Yellow bus, blue radio What children hear: Lurid broadcast on Anne Arundel school bus raised concern.

October 01, 1997

FOR FREEDOM OF EXPRESSION, these are confusing times. In a global sense, with communism fallen, communications have never flowed more freely. Yet in the United States -- model of democracy for the world -- fears increasingly arise about indecent expression, particularly as it affects young people.

The Supreme Court weighs obscenity on the Internet. Maryland officials propose a ban on investments in music companies that produce "gangsta" rap. Television comes under attack for airing so little programming fit for children. Howard Stern, Beavis and Butt-head and the late Tupac Shakur have alternated as symbols in a continuing great debate over the responsibility of media in society.

The latest dispatch on this front comes from Anne Arundel County, where a parent objected to the school board about the offerings aired over the radio on her daughter's school bus.

Diane Brown of Manhattan Beach became concerned when her 10-year-old complained that shows discussing provocative sexual themes were carried over the school bus radio. One morning's call-in topic dealt with menages a trois; another day's was about sexual addictions. (Mind you, this was months before any non-sports fan had even heard of Marv Albert.)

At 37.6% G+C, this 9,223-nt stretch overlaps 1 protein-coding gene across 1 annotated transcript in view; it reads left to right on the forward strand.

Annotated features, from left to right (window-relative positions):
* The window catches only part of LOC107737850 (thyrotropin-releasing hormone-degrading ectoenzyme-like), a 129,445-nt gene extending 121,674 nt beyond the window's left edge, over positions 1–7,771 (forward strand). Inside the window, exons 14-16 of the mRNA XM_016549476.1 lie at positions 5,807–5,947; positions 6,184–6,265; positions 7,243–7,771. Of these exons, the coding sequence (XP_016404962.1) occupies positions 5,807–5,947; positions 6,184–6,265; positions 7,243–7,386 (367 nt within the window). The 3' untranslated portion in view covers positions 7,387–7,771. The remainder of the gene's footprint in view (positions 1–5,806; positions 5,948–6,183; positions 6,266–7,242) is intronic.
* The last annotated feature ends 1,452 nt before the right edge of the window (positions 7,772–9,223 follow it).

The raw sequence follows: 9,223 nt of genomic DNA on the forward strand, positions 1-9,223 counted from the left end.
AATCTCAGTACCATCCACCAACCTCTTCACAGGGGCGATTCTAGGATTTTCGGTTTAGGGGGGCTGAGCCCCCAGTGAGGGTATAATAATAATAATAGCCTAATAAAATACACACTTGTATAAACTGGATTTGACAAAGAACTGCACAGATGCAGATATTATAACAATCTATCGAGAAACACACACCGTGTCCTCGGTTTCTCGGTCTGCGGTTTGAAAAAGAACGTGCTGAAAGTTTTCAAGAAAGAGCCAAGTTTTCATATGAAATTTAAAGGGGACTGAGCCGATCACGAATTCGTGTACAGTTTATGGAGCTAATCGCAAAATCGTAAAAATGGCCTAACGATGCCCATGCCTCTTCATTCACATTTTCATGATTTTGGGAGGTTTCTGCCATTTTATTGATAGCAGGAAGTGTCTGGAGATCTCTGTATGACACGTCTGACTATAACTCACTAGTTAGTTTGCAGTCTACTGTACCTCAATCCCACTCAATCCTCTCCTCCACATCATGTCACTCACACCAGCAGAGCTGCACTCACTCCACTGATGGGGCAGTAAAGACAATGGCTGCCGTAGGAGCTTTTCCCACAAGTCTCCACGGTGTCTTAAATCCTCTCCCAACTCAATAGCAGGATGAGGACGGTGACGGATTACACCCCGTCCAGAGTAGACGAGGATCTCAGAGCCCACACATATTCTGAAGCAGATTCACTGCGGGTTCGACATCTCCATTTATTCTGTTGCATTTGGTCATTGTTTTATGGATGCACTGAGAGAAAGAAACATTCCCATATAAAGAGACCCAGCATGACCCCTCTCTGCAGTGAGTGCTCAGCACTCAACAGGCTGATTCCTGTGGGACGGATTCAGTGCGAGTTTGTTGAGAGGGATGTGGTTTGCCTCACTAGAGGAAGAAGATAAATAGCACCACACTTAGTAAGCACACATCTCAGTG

Ms. Brown brought it to the attention of her child's principal and the Board of Education, who, to their credit, took the complaint seriously. The driver was advised to be more discerning with passengers on board. With help from the PTA and an advisory group, the board may fashion a formal policy next month. For now, the system has advised the contractors who provide most of the county's school transportation to be aware of the pitfalls.

The school administration, understandably, does not want to get in the business of certifying appropriate "play lists." Nor does it want to ban radio play on the buses, because drivers are aided by weather and traffic reports. Music can help pacify a busload of children, too, drivers acknowledge.

Any bus operator, most of all a school bus driver, must understand that his personal listening preferences aren't always appropriate at work. Common sense is the best rule in such cases: If the programming becomes questionable for children, turn it off.

Pub Date: 10/01/97

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